A) Short hydrocarbon chains are relatively rigid in terms of conformational enthropy and are close to alkanol hydroxyl group (“buoy”) tethered to the interface. This makes short chain alkanols efficient mediators that redistribute lateral stress from membrane interior to its interface. B) This ability decreases in the row of n-alkanols since longer chains are more flexible and are not so tightly tethered to the hydroxyl group. C) Polyhydroxyalkanes 1,6,11,16-hexadecanetetraol and 2,7,12,17-octadecanetetraol exhibit significant anaesthetic potency as was predicted by cutoff effect because the length of the hydrocarbon chain between hydroxyl groups is smaller than the cutoff.

However, cutoff effect can still be explained in the frame of lipid hypothesis.[30][31] In short-chain alkanols (A) segments of the chain are rather rigid (in terms of conformational enthropy) and very close to hydroxyl group tethered to aqueous interfacial region ("buoy"). Consequently, these segments efficiently redistribute lateral stresses from the bilayer interior toward the interface. In long-chain alkanols (B) hydrocarbon chain segments are located further from hydroxyl group and are more flexible than in short-chain alkanols. Efficiency of pressure redistribution decreases as the length of hydrocarbon chain increases until anaesthetic potency is lost at some point. It was proposed that polyalkanols (C) will have anaesthetic effect similar to short-chain 1-alkanols if the chain length between two neighbouring hydroxyl groups is smaller than the cutoff.[32] This idea was supported by the experimental evidence because polyhydroxyalkanes 1,6,11,16-hexadecanetetraol and 2,7,12,17-octadecanetetraol exhibited significant anaesthetic potency as was originally proposed.[31]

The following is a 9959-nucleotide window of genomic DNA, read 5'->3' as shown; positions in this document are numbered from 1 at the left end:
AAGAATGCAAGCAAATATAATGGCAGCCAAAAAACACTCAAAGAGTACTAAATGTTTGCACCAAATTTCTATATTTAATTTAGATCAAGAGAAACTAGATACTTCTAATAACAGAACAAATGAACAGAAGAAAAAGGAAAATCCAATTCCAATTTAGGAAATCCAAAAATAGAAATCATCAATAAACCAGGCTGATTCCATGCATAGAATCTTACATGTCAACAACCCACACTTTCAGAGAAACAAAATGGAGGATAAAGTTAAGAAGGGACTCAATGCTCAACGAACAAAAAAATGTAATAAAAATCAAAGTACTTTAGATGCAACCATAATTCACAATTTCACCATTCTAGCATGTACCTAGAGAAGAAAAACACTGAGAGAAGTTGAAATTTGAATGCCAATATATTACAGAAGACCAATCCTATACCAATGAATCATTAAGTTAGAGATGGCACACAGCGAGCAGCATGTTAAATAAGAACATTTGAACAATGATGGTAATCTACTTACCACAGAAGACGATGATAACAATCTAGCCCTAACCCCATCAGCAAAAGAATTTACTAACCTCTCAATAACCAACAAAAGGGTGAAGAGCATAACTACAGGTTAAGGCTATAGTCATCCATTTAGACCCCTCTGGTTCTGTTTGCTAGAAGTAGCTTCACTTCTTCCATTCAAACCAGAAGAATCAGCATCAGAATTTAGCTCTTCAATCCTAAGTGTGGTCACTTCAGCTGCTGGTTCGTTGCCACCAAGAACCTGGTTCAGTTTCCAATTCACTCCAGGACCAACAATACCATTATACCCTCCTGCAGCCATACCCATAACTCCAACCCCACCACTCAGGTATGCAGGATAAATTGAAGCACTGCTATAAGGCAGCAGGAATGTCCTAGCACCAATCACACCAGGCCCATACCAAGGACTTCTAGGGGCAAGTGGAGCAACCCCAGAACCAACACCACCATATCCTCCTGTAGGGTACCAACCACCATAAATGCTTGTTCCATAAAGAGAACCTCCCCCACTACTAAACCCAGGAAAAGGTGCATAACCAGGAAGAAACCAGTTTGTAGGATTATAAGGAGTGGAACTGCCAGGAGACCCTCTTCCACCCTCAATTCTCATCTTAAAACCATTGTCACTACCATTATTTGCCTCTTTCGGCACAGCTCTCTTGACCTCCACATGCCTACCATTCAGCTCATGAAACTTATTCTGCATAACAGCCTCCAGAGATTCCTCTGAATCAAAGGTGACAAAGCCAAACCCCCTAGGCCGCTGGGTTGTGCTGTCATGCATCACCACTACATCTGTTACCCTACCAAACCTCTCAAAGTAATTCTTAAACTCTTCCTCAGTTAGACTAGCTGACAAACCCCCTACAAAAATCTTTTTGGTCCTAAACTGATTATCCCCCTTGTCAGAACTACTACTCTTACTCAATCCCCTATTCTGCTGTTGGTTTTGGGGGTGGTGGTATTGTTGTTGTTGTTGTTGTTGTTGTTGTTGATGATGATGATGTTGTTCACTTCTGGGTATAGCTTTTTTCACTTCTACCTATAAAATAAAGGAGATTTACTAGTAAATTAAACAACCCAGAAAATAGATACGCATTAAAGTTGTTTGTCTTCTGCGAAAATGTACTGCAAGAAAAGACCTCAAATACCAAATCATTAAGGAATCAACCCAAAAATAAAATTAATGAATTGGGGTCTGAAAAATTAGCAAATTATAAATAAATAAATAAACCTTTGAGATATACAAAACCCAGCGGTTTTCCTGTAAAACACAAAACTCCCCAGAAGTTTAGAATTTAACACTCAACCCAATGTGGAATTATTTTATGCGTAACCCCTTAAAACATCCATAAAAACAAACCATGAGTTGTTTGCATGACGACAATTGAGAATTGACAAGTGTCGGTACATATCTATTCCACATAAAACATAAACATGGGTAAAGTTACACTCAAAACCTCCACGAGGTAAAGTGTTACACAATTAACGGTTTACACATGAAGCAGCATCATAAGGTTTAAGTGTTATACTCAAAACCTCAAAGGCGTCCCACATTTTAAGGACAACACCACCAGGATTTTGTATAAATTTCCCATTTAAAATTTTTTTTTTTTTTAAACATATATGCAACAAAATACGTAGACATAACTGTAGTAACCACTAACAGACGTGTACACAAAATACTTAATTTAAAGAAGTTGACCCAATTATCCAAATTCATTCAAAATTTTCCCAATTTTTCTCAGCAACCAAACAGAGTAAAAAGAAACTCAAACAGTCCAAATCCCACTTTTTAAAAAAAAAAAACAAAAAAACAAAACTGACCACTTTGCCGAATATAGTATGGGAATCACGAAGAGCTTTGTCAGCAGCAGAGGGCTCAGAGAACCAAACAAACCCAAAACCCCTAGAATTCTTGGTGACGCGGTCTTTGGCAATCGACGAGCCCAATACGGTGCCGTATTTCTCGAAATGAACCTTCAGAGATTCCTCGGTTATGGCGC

Modern lipid hypothesis[edit]

General anaesthetic changes membrane lateral pressure profile which determines conformation of membrane ion channel (green lock)

The modern version of lipid hypothesis states that anaesthetic effect happens if solubilization of general anaesthetic in the bilayer causes a redistribution of membrane lateral pressures.[30][33]

Each bilayer membrane has a distinct profile of how lateral pressures are distributed within it. Most membrane proteins (especially ion channels) are sensitive to changes in this lateral pressure distribution profile. These lateral stresses are rather large and vary with depth within the membrane. According to the modern lipid hypothesis a change in the membrane lateral pressure profile shifts the conformational equilibrium of certain membrane proteins known to be affected by clinical concentrations of anaesthetics such as ligand-gated ion channels. This mechanism is also nonspecific because the potency of the anaesthetic is determined not by its actual chemical structure, but by the positional and orientational distribution of its segments and bonds within the bilayer. However, it is still not obvious what the exact molecular mechanism is.[citation needed]

In 1997, Cantor suggested a detailed mechanism of general anesthesia based on lattice statistical thermodynamics.[33] It was proposed that incorporation of amphiphilic and other interfacially active solutes (e.g. general anaesthetics) into the bilayer increases the lateral pressure selectively near the aqueous interfaces, which is compensated by a decrease in lateral pressure toward the centre of the bilayer. Calculations showed that general anaesthesia likely involves inhibition of the opening of the ion channel in a postsynaptic ligand-gated membrane protein[33] by the following mechanism:

  • A channel tries to open in response to a nerve impulse thus increasing the cross-sectional area of the protein more near the aqueous interface than in the middle of the bilayer;
  • Then the anaesthetic-induced increase in lateral pressure near the interface shifts the protein conformational equilibrium back to the closed state, since channel opening will require greater work against the higher pressure at interface. This is the first hypothesis that provided not just correlations of potency with structural or thermodynamic properties, but a detailed mechanistic and thermodynamic understanding of anaesthesia.
Anesthetic oleamide-induced closure of gap junction membrane channels.png